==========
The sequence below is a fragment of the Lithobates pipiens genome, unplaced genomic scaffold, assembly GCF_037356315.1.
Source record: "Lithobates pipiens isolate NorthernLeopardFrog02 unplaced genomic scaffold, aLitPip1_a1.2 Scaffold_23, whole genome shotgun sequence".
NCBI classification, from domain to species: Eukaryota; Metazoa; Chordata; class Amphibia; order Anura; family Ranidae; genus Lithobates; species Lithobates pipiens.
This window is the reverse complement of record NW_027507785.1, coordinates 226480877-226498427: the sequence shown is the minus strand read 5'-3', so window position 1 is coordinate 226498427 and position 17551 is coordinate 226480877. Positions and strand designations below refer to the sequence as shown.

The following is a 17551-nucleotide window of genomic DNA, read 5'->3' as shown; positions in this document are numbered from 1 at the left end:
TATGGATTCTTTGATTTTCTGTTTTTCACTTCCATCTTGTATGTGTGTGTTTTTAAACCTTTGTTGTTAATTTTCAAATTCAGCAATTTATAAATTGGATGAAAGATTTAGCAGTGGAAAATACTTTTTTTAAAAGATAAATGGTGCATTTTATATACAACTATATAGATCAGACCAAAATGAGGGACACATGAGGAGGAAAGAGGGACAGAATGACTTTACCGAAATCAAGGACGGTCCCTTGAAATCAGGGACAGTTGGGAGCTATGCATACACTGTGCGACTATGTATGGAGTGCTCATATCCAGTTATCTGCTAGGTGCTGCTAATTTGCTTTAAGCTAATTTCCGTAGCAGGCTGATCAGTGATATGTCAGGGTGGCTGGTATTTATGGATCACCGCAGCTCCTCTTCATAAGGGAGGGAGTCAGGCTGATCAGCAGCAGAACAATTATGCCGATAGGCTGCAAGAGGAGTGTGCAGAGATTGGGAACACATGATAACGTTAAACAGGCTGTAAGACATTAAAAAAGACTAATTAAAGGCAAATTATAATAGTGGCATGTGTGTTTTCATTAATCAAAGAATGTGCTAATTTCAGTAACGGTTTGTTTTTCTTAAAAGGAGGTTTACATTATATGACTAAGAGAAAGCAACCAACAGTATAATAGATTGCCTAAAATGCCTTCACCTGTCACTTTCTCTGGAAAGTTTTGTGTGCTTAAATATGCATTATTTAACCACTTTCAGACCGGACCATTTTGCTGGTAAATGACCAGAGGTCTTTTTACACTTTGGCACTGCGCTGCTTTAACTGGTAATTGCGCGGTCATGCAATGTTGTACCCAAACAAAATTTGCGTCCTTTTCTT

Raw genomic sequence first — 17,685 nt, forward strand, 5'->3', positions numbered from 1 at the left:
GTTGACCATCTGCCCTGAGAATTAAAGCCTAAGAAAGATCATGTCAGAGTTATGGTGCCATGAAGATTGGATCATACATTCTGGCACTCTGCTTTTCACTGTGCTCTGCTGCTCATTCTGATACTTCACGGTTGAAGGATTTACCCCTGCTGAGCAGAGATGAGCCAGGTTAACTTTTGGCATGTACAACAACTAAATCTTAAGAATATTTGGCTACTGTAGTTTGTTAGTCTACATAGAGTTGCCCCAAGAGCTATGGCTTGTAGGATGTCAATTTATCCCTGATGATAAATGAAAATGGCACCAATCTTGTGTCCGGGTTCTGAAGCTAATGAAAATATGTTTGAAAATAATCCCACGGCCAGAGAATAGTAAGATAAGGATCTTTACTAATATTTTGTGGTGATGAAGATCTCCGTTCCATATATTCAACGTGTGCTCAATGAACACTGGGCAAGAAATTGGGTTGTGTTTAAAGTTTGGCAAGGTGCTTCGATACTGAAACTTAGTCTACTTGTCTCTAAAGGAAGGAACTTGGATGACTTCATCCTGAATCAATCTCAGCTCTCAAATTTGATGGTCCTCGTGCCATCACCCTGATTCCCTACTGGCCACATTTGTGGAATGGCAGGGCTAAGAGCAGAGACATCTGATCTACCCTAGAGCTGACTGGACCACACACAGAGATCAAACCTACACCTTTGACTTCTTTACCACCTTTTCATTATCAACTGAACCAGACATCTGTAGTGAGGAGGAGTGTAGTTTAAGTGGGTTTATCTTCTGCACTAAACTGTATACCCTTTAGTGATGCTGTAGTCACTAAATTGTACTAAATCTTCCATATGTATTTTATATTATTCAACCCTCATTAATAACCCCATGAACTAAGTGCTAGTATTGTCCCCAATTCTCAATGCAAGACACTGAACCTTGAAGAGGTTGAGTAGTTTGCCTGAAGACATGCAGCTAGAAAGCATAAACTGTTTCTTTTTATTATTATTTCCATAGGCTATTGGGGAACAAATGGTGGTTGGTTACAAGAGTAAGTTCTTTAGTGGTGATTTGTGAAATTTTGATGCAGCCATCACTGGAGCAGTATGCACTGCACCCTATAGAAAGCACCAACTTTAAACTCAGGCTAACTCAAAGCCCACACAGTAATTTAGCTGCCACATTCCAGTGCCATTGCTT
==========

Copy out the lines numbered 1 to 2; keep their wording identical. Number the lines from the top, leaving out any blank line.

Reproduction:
The sequence below is a fragment of the Lithobates pipiens genome, unplaced genomic scaffold, assembly GCF_037356315.1.
Source record: "Lithobates pipiens isolate NorthernLeopardFrog02 unplaced genomic scaffold, aLitPip1_a1.2 Scaffold_23, whole genome shotgun sequence".